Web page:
Tag Archives: media

The BBC are beyond a joke

I’ve had it with the BBC for a very long while, but my TV is in serious danger of getting a foot put through it and not just because I cant work the remote control.  Yes, yes, I know they make good drama, Eastenders is pretty good and hell historical drama and they are there, but for a public broadcaster; someone whose public responsibility it is to keep the public informed and knowledgeable, it is disgraceful.

Continue reading

Rape: Myths and Media

Alison Saunder, head of the CPS yesterday warned that the demonisation of young women is contributing to the failure to secure more convictions of suspected rapists. In an interview with the Guardian she states that a debate needs to be opened up about the myths and stereotypes that jurors bring with them when considering cases of rape and that she believes that this may not only help prosecutions, but also prevent opportunistic offenders who think they can get away with it because some women don’t complain because they feel they might be vilified and that making a formal complaint might be worse for them in the long run.

Continue reading

The Threat of Open Content

Its been an interesting few days in digital activism.  First on Wednesday Wikipedia, Reddit and BoingBoing shut down together with very public protests from Google, Craigslist and Mozilla over the proposed SOPA and PIPA acts, this was rapidly followed by a raid on MegaUpload, a file transfer system for large files, accused of internet piracy.  In retaliation Anonymous shut down fourteen websites, including the FBI under a distributed denial of service attack.

It would appear that the protests over were quite a success with 4.5 million signing Google’s online petition, 162 million seeing the protest message on Wikipedia and 8 million people looking up their elected representatives address, and indeed both SOPA and PIPA have now been withdrawn – for now at any rate. Yet it is still worth looking carefully at the drivers of the desire for content control .

Continue reading

Limmy: What the fuck happened?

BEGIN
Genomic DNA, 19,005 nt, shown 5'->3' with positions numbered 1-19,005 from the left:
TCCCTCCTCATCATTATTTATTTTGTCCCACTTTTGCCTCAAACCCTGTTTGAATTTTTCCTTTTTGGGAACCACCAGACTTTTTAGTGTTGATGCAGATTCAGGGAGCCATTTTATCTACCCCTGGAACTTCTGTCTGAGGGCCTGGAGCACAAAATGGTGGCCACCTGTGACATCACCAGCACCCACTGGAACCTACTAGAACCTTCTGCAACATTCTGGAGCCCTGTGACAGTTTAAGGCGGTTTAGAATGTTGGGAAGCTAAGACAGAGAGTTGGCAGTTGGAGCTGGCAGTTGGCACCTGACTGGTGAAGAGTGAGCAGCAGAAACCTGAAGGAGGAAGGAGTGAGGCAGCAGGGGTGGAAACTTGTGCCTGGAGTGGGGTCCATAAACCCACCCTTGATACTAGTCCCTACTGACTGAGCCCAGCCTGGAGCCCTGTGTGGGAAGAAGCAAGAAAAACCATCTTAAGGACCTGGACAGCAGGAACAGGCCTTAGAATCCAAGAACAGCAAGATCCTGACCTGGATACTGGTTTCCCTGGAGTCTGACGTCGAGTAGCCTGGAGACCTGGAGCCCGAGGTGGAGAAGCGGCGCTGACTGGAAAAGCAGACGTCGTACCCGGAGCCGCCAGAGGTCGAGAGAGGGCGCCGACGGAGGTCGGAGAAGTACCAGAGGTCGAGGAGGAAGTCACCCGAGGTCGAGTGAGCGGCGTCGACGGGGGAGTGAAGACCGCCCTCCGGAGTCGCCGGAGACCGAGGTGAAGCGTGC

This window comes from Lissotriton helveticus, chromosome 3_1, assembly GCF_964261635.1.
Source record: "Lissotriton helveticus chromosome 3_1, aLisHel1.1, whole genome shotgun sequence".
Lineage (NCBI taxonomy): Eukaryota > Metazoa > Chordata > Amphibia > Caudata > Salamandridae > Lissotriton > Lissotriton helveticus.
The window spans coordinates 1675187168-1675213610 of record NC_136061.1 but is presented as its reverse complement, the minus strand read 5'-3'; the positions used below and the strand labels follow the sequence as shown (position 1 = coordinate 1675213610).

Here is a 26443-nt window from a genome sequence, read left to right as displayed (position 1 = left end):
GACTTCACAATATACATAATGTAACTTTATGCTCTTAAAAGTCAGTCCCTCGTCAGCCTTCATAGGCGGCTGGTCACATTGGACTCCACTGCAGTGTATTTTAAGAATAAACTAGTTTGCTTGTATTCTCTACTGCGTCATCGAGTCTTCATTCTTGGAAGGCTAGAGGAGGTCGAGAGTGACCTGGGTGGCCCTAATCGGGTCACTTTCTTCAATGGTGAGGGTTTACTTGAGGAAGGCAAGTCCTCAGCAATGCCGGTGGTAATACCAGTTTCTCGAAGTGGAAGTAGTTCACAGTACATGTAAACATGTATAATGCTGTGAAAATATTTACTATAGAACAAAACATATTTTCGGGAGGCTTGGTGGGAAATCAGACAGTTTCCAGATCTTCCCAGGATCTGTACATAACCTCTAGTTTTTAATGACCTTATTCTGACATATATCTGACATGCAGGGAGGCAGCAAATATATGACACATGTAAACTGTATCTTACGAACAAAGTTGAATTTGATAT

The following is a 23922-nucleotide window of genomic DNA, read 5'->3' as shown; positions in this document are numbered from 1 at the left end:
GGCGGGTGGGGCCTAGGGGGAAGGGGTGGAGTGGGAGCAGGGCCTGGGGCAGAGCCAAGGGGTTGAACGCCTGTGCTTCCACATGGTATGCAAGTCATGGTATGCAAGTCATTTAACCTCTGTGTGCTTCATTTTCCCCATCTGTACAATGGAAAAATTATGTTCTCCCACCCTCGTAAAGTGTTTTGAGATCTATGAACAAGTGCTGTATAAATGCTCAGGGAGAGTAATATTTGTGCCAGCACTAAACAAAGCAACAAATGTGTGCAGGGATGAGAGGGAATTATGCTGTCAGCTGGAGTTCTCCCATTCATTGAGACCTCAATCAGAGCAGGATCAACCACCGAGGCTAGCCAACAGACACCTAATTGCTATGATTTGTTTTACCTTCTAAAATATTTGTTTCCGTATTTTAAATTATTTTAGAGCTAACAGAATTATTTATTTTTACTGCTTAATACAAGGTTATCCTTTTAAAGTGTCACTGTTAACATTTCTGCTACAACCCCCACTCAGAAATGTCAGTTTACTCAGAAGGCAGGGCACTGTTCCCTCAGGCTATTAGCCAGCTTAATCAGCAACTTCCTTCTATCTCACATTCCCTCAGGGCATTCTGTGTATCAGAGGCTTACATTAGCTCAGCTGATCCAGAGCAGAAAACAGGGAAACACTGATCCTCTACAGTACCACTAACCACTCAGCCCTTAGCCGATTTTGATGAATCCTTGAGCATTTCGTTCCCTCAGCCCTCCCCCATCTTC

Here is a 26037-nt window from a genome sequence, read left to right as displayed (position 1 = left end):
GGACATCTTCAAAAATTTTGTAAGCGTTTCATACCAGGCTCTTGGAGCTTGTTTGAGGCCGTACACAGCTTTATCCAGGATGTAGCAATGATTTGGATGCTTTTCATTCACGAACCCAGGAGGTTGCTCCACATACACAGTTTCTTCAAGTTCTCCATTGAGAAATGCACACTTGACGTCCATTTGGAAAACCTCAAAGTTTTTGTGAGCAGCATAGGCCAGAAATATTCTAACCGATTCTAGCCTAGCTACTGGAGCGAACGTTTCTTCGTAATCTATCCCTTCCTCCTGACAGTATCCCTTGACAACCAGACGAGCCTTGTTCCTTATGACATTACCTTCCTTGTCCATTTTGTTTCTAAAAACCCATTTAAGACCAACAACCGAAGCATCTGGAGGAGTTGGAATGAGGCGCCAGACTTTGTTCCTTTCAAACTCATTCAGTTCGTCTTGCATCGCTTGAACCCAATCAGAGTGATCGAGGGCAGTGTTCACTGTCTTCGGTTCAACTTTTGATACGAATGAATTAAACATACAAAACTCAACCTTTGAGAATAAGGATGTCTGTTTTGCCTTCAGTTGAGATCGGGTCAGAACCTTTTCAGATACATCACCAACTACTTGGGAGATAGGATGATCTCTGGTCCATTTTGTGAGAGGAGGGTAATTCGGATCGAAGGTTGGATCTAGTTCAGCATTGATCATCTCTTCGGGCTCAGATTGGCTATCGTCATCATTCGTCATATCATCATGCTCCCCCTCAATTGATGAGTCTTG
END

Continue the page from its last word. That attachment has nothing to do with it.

I loved Limmy, I really did.

Ever since chancing across his show flicking through channels one night, I thought I had found something fresh and original.  Edgy comedy in the best traditions of Rab C Nesbitt and Still Game in a sketch format.  With characters like Jacqueline McCafferty, embodying working class self-doubt;   Dee Dee, who over-analyses the simplest of situations and Wee Gary, making a profit out of playground exploitation.   Neds, Junkies, schoolkids, dodgy prophets, frustrated suits – all portrayed with a level of sympathy and warmth, a striking contrast to the cruelty of Little Britain.

Continue reading

Women, Media and the Law

In recent years there have been a number of women caught up in the justice system, not as perpetrators of crime as witnesses or victims in a court case, but as victims of the justice system itself, and of the media which reports on it. These cases are diverse in many ways, but the thread that binds them all together is that they all concern sexual behaviour and their perceived immorality, played out across the pages of the media with intimate details of their lives splayed out across double page spreads.

Continue reading

Union Power, Kyriarchy and the Scab

The last blogpost generated quite a bit of discussion in various places about the use of the term “Scab”, the power it holds and when its use is appropriate.

Only two schools in Glasgow were open on N30, both heavily picketed with lively and cheerful, if a bit damp, strikers.  A number of non-unionised workers crossed the picket lines and as might be expected they were challenged about whether they really wanted to work when other people were losing a day’s pay for the terms and conditions that they too enjoy.  People crossing picket lines and entering  unionised workplaces during an industrial dispute can generally be divided into three categories.

Continue reading